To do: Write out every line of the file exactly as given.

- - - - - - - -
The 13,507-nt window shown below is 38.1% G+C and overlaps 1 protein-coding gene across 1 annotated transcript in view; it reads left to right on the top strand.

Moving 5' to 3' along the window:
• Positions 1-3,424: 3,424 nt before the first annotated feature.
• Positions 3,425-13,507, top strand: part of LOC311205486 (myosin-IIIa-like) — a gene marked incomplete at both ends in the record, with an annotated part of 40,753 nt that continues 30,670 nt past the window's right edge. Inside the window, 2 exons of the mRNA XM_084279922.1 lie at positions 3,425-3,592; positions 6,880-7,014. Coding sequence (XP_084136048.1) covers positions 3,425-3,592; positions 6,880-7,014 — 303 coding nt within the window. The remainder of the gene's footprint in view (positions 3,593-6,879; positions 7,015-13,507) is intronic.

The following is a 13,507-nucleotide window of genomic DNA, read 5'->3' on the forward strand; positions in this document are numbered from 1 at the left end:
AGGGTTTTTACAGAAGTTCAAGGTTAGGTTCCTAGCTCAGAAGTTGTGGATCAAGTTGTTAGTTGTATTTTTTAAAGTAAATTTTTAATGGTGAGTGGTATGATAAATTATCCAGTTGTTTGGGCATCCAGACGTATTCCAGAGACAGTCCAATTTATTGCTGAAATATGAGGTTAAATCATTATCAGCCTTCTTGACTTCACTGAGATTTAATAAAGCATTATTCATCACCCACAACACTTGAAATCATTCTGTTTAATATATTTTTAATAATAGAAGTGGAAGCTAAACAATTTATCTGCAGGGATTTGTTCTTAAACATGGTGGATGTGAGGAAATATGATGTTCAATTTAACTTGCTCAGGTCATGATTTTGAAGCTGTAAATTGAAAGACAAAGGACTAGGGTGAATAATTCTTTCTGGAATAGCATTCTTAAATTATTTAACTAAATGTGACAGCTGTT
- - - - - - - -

The 13,507-nt window shown below is 38.1% G+C and overlaps 1 protein-coding gene across 1 annotated transcript in view; it reads left to right on the top strand.

Moving 5' to 3' along the window:
• Positions 1-3,424: 3,424 nt before the first annotated feature.
• Positions 3,425-13,507, top strand: part of LOC311205486 (myosin-IIIa-like) — a gene marked incomplete at both ends in the record, with an annotated part of 40,753 nt that continues 30,670 nt past the window's right edge. Inside the window, 2 exons of the mRNA XM_084279922.1 lie at positions 3,425-3,592; positions 6,880-7,014. Coding sequence (XP_084136048.1) covers positions 3,425-3,592; positions 6,880-7,014 — 303 coding nt within the window. The remainder of the gene's footprint in view (positions 3,593-6,879; positions 7,015-13,507) is intronic.

The following is a 13,507-nucleotide window of genomic DNA, read 5'->3' on the forward strand; positions in this document are numbered from 1 at the left end:
AGGGTTTTTACAGAAGTTCAAGGTTAGGTTCCTAGCTCAGAAGTTGTGGATCAAGTTGTTAGTTGTATTTTTTAAAGTAAATTTTTAATGGTGAGTGGTATGATAAATTATCCAGTTGTTTGGGCATCCAGACGTATTCCAGAGACAGTCCAATTTATTGCTGAAATATGAGGTTAAATCATTATCAGCCTTCTTGACTTCACTGAGATTTAATAAAGCATTATTCATCACCCACAACACTTGAAATCATTCTGTTTAATATATTTTTAATAATAGAAGTGGAAGCTAAACAATTTATCTGCAGGGATTTGTTCTTAAACATGGTGGATGTGAGGAAATATGATGTTCAATTTAACTTGCTCAGGTCATGATTTTGAAGCTGTAAATTGAAAGACAAAGGACTAGGGTGAATAATTCTTTCTGGAATAGCATTCTTAAATTATTTAACTAAATGTGACAGCTGTT